How to Grow Potatoes
Organic potatoes are simple to grow and lead to an abundant harvest
Potatoes are not only delicious harvested from your own garden, but they can be prolific. It’s always surprising how many tubers I pull out of the soil come harvest time. It is entirely possible to harvest 80 pounds of potatoes in ten square feet of space. In fact, if you have a half-barrel (about 18 inches tall), just one potato vine will yield up to 15 pounds of potatoes. And they’re not your average store-bought potatoes. These are fresh, flavorful, and free of any chemical pesticides or herbicides. Not to mention they have their own genes, which is nice (no GMO).
What potatoes want: Potatoes like their soil on the light side. Well-drained loam and sandy-loam are ideal. They also appreciated lots of compost. They don’t appreciate being thirsty: While they aren’t water hogs per se, they prefer to stay evenly moist throughout the growing season.
Choosing which potatoes to plant
Look for seed potatoes at your local nursery, as well as seed catalogs. While choosing potato varieties to plant, be sure to check out the wonderful assortment of sizes, colors, and shapes available to home gardeners.
Early season potatoes take between 60 and 70 days and include Early Rose, Irish Cobbler, and Yukon Gold.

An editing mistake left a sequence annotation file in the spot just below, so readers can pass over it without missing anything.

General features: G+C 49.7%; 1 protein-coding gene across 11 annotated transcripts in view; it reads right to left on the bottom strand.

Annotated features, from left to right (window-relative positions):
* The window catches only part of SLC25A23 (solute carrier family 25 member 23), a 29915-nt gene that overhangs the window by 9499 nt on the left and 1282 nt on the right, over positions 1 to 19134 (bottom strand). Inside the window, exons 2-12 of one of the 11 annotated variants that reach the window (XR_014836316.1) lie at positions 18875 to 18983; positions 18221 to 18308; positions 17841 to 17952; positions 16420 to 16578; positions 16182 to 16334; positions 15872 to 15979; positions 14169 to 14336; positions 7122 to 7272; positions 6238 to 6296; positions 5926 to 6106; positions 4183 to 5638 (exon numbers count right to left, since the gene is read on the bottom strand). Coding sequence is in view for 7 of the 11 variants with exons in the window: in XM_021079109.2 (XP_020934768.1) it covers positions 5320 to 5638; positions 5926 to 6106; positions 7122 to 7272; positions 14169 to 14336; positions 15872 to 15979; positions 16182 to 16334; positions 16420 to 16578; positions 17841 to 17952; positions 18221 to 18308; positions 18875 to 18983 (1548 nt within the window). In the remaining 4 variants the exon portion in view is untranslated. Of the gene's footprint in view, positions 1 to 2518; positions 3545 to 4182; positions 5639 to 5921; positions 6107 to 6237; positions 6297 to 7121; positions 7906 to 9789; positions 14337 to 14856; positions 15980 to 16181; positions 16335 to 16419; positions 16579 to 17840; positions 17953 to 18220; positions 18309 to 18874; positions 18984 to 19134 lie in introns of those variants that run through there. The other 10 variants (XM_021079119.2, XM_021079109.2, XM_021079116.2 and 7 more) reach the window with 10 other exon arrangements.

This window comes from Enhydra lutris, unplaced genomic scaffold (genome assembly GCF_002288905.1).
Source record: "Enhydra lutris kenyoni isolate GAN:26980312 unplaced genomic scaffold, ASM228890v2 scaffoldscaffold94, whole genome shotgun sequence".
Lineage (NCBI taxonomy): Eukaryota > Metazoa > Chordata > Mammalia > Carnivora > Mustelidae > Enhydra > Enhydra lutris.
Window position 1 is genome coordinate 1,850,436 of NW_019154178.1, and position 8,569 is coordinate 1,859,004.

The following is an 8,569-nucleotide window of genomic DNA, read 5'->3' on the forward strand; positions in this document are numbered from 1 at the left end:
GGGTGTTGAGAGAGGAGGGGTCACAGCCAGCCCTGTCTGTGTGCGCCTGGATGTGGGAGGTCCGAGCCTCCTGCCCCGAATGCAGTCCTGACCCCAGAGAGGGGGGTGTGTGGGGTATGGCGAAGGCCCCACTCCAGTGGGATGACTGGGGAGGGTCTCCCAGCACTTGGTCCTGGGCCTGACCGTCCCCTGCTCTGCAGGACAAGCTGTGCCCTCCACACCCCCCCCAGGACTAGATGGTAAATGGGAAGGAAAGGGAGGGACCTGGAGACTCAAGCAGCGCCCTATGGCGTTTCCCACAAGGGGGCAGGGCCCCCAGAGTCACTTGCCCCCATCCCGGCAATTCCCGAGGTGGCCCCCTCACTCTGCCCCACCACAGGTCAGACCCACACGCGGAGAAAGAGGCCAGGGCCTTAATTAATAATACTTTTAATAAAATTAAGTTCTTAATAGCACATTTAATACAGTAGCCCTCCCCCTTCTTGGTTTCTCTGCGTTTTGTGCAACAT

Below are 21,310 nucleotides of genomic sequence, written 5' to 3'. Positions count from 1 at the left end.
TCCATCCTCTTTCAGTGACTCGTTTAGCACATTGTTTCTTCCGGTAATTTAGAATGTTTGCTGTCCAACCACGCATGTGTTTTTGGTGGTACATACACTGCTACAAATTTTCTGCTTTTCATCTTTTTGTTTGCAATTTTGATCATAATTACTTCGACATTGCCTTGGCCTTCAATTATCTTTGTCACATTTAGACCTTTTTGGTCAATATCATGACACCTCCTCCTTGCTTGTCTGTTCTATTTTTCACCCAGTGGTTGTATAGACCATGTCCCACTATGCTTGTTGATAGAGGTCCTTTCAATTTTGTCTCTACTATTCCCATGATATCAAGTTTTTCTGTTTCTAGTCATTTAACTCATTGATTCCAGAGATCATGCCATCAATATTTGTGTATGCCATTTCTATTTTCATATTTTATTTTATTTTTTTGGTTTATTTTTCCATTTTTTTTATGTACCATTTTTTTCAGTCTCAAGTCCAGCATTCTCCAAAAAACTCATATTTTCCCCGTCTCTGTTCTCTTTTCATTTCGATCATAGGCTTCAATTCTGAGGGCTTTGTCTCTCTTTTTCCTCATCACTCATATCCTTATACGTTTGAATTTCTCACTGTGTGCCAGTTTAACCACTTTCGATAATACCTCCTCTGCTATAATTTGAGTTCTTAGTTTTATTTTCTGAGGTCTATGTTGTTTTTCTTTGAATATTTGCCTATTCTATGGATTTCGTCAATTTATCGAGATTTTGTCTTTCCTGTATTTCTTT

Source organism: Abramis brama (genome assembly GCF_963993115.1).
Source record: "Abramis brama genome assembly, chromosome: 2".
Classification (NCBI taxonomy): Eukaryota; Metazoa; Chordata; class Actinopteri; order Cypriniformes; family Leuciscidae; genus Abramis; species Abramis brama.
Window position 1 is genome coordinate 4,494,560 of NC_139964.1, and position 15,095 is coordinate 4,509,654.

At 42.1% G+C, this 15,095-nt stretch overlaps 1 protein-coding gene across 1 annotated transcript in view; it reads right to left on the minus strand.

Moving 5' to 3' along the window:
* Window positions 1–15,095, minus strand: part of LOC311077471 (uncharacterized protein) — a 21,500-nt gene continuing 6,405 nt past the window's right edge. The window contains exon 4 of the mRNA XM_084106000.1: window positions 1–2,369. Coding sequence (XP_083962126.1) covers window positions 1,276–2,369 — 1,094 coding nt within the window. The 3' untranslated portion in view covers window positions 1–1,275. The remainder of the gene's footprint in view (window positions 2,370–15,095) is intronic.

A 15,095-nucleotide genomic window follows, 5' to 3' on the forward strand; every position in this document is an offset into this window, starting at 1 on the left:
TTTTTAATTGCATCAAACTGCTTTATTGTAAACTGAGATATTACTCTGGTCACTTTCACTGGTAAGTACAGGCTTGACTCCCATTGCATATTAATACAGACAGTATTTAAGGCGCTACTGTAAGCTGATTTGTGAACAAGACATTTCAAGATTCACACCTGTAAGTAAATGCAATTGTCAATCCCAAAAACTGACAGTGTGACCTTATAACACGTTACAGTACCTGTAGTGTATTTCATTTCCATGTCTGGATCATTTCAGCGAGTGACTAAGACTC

Mid-season varieties take between 70 and 90 days and include All Blue, All Red, and Red Gold.
Late season varieties, like russets, take from 90 to 120 days.
Fingerlings, like Russian Banana, Austrian Crescent, and Red Thumb, can take as long to grow as some late-season varieties.
When to plant potatoes
If you order seed potatoes from an online retailer, indicate a date 2-3 weeks before you’re able to plant in your area, which is usually 2 weeks before the last spring frost. If you’re not sure about the date, check with the county extension office in your area.
And, please, don’t throw any fresh manure on potato plants. It’s an invitation to acquire scabs. Manure is wonderful, but it should be composted first.
Can I plant store-bought potatoes?
People are always mentioning that the potatoes they purchased from the store worked just fine for starting new plants. Here’s the thing: grocery store potatoes aren’t certified disease-free. Not only could you be growing potatoes that can be carrying their own disease, but you could also inadvertently bring that disease to your garden soil.
Potatoes harvested young have the best flavor. You will know it’s time because the tops of the plants will flower. You want to store the mature potatoes. Harvest these after the tops of the plants have died down. But before you harvest the mature tubers, leave them covered in the ground for another two weeks. This will set their skins.
Get our latest tips, how-to articles, and instructional videos sent to your inbox.